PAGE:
Skip to main content
Canada’s most-awarded newsroom for a reason
Enjoy unlimited digital access
$1.99
per week
for 24 weeks
Canada’s most-awarded newsroom for a reason
$1.99
per week
for 24 weeks
// //

Canada’s benchmark stock index finished lower Wednesday, despite a surge in energy and copper stocks as prices for those commodities jumped. U.S. indexes closed mixed, with the Nasdaq Composite and S&P 500 falling even after another record intraday high for the latter and big banks’ stellar results on the first day of earnings season.

The S&P/TSX Composite Index lost 32.04 points, or 0.17%, to 19,171.66, with energy stocks surging 4%. Oil prices rose almost 5% after a report from the International Energy Agency, followed by U.S. inventory data, boosted optimism about returning demand after the coronavirus lockdowns last year crushed fuel consumption.

U.S. West Texas Intermediate crude ended $2.97, or 4.9%, higher at $63.15 a barrel.

Story continues below advertisement

U.S. crude inventories fell by 5.9 million barrels last week, the Energy Information Administration said, exceeding analysts’ forecasts for a 2.9 million-barrel drop.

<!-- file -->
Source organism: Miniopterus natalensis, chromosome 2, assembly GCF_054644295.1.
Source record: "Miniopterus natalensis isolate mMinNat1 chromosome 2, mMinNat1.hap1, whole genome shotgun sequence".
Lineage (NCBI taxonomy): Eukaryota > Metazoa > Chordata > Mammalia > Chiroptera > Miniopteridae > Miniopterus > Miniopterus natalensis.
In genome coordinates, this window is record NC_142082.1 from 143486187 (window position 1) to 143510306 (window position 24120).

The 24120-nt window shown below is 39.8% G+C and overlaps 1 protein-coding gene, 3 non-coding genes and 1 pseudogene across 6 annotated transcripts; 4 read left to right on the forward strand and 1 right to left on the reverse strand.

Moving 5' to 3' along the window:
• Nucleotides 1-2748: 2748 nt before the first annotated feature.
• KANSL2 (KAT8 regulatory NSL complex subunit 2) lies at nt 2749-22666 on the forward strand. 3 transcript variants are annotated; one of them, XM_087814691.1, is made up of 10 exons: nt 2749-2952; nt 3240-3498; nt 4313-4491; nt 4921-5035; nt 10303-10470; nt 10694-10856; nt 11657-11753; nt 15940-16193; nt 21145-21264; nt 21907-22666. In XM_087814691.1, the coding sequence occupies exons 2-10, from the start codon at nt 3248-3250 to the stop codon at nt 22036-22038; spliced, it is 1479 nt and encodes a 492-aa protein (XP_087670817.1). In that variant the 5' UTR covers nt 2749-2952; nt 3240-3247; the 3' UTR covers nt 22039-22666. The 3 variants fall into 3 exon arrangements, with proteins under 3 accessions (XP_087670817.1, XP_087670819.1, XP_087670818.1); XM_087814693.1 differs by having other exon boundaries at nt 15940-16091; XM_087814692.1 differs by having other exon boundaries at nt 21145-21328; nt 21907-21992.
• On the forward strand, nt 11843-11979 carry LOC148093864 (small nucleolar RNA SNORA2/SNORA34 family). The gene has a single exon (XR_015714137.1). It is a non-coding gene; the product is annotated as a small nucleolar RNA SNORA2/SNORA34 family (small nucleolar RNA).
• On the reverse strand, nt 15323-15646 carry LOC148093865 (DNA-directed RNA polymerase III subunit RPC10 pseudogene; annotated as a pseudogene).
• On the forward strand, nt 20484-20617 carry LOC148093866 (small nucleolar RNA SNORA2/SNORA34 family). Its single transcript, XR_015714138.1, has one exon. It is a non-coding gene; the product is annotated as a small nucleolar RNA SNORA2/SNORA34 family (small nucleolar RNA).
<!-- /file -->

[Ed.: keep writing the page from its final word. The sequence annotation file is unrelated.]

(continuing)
Meanwhile, a report from the International Energy Agency predicted global oil demand and supply were set to rebalance in the second half of the year. It added that producers may then need to pump an additional 2 million bpd to meet the expected demand.

Copper prices rose about 2%, with the post-pandemic recovery in the U.S. and the Biden Administration’s infrastructure plan continuing to help boost sentiment. Goldman Sachs issued a report predicting prices will average US$11,000 per tonne over the next 12 months. By 2025, the metal could be priced at $15,000 a tonne, a rise of 66%, Goldman said in a report titled “Copper is the new oil”, according to Business Insider.

Teck Resources rose 9.47% and Lundin Mining 6.32%. Overall, the materials sector rose 0.56%, with gains limited by a modest slide in gold prices.

AutoCanada was the TSX’s biggest gainer, jumping 27.73%. The company released preliminary first quarter results this morning, projecting revenue of approximately $960 to $980 million, up about 36% from a year earlier. The company also said it extended its credit facility and has more acquisitions planned.

The TSX real estate, industrials, consumer staples, tech, financials and telco sectors all closed lower, weighing on the Composite.

On Wall Street, shares of Goldman Sachs Group Inc and Wells Fargo & Co rose 2.3% and 5.5%, respectively, on bumper first-quarter profits.

Story continues below advertisement

Goldman capitalized on record levels of global dealmaking activity, and Wells reduced bad loan provisions and got a grip on costs tied to its sales practices scandal.